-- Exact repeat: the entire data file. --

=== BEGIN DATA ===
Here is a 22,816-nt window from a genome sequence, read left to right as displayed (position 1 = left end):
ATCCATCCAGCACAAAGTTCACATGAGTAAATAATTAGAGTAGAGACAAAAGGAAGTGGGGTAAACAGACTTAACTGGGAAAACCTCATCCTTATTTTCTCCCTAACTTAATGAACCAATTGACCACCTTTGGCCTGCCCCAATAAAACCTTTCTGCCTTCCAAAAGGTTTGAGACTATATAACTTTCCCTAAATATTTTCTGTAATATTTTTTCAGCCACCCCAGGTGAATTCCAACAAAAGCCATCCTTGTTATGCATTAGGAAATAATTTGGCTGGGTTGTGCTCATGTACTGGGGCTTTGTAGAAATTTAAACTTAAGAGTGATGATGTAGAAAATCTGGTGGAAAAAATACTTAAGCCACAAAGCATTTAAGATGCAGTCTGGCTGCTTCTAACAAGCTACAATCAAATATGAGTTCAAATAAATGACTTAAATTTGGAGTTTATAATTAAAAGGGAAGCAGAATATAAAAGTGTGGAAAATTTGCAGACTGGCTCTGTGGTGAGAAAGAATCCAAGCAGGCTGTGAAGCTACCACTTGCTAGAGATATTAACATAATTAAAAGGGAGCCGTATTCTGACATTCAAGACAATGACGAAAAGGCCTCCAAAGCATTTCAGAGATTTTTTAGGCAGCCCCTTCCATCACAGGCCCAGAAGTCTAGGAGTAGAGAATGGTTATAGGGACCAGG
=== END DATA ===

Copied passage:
Here is a 22,816-nt window from a genome sequence, read left to right as displayed (position 1 = left end):
ATCCATCCAGCACAAAGTTCACATGAGTAAATAATTAGAGTAGAGACAAAAGGAAGTGGGGTAAACAGACTTAACTGGGAAAACCTCATCCTTATTTTCTCCCTAACTTAATGAACCAATTGACCACCTTTGGCCTGCCCCAATAAAACCTTTCTGCCTTCCAAAAGGTTTGAGACTATATAACTTTCCCTAAATATTTTCTGTAATATTTTTTCAGCCACCCCAGGTGAATTCCAACAAAAGCCATCCTTGTTATGCATTAGGAAATAATTTGGCTGGGTTGTGCTCATGTACTGGGGCTTTGTAGAAATTTAAACTTAAGAGTGATGATGTAGAAAATCTGGTGGAAAAAATACTTAAGCCACAAAGCATTTAAGATGCAGTCTGGCTGCTTCTAACAAGCTACAATCAAATATGAGTTCAAATAAATGACTTAAATTTGGAGTTTATAATTAAAAGGGAAGCAGAATATAAAAGTGTGGAAAATTTGCAGACTGGCTCTGTGGTGAGAAAGAATCCAAGCAGGCTGTGAAGCTACCACTTGCTAGAGATATTAACATAATTAAAAGGGAGCCGTATTCTGACATTCAAGACAATGACGAAAAGGCCTCCAAAGCATTTCAGAGATTTTTTAGGCAGCCCCTTCCATCACAGGCCCAGAAGTCTAGGAGTAGAGAATGGTTATAGGGACCAGG